Roy’s Last Shot unveils new bed and breakfast

Restaurant owners accommodate customers’ recommendations

by Patty Unruh

Gilpin County locals, patrons from the metro area, and visitors to Colorado alike are well familiar with Roy’s Last Shot. The iconic restaurant at 17268 Highway 119 is a favorite gathering place where folks meet to eat a great meal, play a game of pool, toss back a drink, or shoot the breeze with friends. Bikers appreciate a large parking area reserved justfor them. The interior décor is delightfully eclectic, the staff attentive, and the glassed-in shelves of over ten thousand shot glasses legendary. Owners Roy and Barb Stewart are warmly regarded for their large hearts, having befriended scores of Gilpin-Nederland residents and hosted countless numbers of fundraisers for folks in need.

Now, to add to the inviting character of the property, Roy and Barb have just added an adjacent bed and breakfast. The idea was actually suggested by customers, some of whom are already waiting for rooms.

“Some of my customers who come up from town asked that we have a place like this,” Roy says. “They may have had a few drinks and don’t want to drive back to town, and they don’t want to go to a casino to stay the night. That’s where I got the idea.”

People visiting the Last Shot may have noticed a small, bright green house just off the restaurant’s patio area. That structure is the new B&B, which will house two rentals, each including a cozy bedroom and stylish bath. The units are intended for couples or singles and are dog friendly, Roy advises.

Locals Jack and Tim Kennedy of Kennedy Custom Design are the contractors. As of mid-May, the final finishing touches were being added to the high-quality interiors. Both quarters are painted and furnished in calming neutral shades. The first lodging displays a rustic mountain style, including a bed with a log headboard and footboard built by Tim Kennedy. Pronghorn mounts provided by former Gilpin Sheriff Bruce Hartman grace the walls (the animal mounts seen in the restaurant are also from Hartman). Bathroom cabinets are crafted of pine with a marble countertop, and the tiled shower features an inset of river rock. The sitting area’s centerpiece is a gas fireplace set with large stones. The second unit has a clean, modern feel, with a black-tiled gas fireplace and comfortable sofa and chair suitable for curling up on with a good book.

The rates are $175 for a one-night stay, $325 for two nights, and $450 for three nights. Breakfast in the restaurant is included, but alcohol is not. For information or reservations, see Roy or Barb, or call Barb at 720-210-7977 or Linda at 720-212-4034.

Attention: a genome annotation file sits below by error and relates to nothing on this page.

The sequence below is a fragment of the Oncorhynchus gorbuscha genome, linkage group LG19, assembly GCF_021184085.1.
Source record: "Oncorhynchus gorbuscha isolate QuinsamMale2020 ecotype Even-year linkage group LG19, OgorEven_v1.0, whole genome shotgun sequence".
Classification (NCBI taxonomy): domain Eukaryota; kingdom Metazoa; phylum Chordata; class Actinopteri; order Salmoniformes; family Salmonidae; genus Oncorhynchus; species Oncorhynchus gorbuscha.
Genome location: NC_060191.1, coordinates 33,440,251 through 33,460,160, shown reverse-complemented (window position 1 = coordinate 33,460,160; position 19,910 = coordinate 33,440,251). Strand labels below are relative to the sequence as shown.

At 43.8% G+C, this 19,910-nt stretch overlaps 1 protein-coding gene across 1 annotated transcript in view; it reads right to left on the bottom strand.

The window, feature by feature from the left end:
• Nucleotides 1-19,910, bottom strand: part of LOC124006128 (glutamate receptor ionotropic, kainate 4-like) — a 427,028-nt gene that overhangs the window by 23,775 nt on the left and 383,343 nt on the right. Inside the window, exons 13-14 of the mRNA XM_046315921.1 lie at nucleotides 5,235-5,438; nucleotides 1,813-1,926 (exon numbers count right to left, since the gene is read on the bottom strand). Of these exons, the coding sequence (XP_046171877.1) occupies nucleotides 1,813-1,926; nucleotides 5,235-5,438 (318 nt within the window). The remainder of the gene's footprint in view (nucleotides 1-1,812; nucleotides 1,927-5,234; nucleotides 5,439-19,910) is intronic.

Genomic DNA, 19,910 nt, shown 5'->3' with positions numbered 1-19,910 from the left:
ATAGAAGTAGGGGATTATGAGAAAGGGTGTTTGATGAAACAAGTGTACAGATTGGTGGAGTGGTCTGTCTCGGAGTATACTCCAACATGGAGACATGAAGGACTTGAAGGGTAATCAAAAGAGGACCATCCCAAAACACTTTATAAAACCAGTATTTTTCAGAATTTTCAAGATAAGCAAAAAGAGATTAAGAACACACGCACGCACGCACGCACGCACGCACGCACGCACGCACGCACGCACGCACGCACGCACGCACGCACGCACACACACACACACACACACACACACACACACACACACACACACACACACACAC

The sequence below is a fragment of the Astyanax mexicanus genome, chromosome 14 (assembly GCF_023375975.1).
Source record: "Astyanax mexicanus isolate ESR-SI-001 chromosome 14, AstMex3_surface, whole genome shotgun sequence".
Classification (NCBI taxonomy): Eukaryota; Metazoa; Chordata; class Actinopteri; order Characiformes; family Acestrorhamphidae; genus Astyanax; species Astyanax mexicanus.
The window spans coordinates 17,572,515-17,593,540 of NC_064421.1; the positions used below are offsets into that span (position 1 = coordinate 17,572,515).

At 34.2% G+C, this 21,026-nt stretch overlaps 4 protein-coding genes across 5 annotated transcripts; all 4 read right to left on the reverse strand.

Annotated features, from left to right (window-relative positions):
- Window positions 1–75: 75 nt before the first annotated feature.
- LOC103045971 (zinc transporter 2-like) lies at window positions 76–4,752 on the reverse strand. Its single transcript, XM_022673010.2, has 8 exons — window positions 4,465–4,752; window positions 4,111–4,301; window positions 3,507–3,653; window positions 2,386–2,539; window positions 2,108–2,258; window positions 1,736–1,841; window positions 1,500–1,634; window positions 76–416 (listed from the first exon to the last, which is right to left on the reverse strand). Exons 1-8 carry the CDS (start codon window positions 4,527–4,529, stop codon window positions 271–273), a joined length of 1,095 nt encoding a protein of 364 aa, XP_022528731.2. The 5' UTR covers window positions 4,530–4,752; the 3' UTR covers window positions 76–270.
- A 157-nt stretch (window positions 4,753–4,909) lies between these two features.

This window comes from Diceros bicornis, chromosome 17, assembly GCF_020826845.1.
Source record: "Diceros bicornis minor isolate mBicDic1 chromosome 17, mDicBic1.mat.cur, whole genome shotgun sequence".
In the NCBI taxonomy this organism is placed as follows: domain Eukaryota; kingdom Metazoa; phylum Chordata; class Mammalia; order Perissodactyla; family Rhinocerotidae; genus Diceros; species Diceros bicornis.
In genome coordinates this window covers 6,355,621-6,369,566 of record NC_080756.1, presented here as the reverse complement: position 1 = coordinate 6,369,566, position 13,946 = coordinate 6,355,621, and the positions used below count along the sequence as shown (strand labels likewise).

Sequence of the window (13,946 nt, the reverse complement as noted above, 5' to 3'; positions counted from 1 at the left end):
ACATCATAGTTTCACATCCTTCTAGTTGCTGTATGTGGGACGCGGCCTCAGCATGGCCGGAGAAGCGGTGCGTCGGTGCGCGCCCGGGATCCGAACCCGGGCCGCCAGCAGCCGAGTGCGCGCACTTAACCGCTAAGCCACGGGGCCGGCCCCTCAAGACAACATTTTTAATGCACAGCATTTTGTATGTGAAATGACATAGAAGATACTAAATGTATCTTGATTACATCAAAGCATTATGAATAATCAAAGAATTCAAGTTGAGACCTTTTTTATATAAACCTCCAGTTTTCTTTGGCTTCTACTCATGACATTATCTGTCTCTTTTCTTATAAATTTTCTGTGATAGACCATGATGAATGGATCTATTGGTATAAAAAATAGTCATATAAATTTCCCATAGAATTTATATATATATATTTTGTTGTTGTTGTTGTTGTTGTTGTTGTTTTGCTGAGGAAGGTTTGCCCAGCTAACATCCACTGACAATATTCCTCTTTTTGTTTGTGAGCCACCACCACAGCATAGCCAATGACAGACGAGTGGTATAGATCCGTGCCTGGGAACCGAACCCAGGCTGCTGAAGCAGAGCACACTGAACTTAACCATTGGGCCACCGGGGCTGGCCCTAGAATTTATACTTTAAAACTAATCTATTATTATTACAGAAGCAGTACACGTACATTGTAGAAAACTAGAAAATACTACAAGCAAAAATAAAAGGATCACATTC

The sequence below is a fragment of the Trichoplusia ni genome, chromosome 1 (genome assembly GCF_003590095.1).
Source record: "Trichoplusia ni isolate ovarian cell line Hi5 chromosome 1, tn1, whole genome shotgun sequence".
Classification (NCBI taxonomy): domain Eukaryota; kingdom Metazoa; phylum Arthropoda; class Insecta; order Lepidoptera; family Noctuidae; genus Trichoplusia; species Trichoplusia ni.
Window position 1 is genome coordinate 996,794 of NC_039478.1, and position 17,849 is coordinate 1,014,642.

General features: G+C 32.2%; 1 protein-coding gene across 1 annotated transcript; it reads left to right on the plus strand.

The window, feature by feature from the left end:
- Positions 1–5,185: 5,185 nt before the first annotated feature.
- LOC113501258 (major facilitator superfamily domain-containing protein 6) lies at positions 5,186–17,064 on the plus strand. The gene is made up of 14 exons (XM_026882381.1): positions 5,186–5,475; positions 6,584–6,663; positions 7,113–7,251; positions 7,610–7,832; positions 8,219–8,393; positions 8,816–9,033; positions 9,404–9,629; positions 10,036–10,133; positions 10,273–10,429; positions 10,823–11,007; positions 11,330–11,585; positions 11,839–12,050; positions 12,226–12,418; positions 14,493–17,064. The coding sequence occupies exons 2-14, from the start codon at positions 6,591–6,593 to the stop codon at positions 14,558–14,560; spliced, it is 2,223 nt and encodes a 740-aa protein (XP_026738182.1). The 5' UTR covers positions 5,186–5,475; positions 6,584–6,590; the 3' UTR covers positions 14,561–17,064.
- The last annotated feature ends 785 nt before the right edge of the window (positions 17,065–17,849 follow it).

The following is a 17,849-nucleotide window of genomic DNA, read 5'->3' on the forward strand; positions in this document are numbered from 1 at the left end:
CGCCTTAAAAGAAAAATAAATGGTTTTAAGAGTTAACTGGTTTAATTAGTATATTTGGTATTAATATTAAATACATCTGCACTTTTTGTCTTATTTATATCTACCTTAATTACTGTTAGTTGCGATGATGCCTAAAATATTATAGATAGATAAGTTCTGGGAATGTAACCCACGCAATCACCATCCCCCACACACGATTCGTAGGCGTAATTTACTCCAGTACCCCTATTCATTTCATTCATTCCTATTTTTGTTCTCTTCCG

Still to come: the front sidewalk will be taken out and an asphalt parking area installed, and an awning will go up over the front door. The building’s central area, which is now used for storage, is being converted to two more rentals, which Roy estimates will be ready by late next fall.

The newly refurbished building was not always planned to accommodate people.

“We moved to Gilpin County 13 years ago and got some Scottish Soay sheep and some chickens,” Roy reports. “We constructed this building eight years ago and first used it for feed and hay storage so we didn’t have to keep going to town for it. We also offered it as a feed store for the locals for a time.”

The building was also used as a grow store. The gentlemen using it as such had all the lights and equipment needed, except the marijuana itself, Roy remarks.

When the Kennedys began the work of converting the place to a B&B, the building was simply a hollow shell. They framed it in and began work last November.

The first guest will be a college student from Regis, who will rent one of the units and work for Roy this summer. Roy notes that the student will also work at the Lincoln Hills private fly fishing club in Gilpin County.

The Stewarts lived and worked in Las Vegas for 21 years before coming to Gilpin County and starting the Last Shot. Roy had been an executive chef at MGM Grand, Harrah’s, and other casinos.

“At Harrah’s, we had six restaurants and two thousand employees,” Roy recalls. “That life was too stressful, so we moved here. Barb’s 93-year-old mother Anna lives just a short ways from the restaurant. We actually both lived in Gilpin twice before.”

No story about Roy’s Last Shot would be complete without an update on the famed shot glass collection.

“I now have more than 10,000. The collection originally started years ago. Whenever I traveled, I’d bring back hats for my employees, and they reciprocated by bringing back shot glasses from their vacations. I got to the point where I had three or four thousand and decided to go for the Guinness Book of World Records.”

Roy kept careful hand-written records of the size, color, and material of each glass. Finally, he had enough shot glasses to contact Guinness, but they told him they wanted the cataloging done on computer. Roy hired people to transfer his written logs to computerized records but finally felt he was paying too much for that and closed the chapter on the Book of World Records.

“Still, every week somebody brings me some shot glasses they brought back from a trip.”

There are many reasons to visit Roy’s Last Shot – the beautiful views, the good food, the unconventional atmosphere, and the “Hi, neighbor!” you are sure to get when you stop in. Now there is one more motivation – your next getaway destination at Roy’s Bed and Breakfast. Give it a try!

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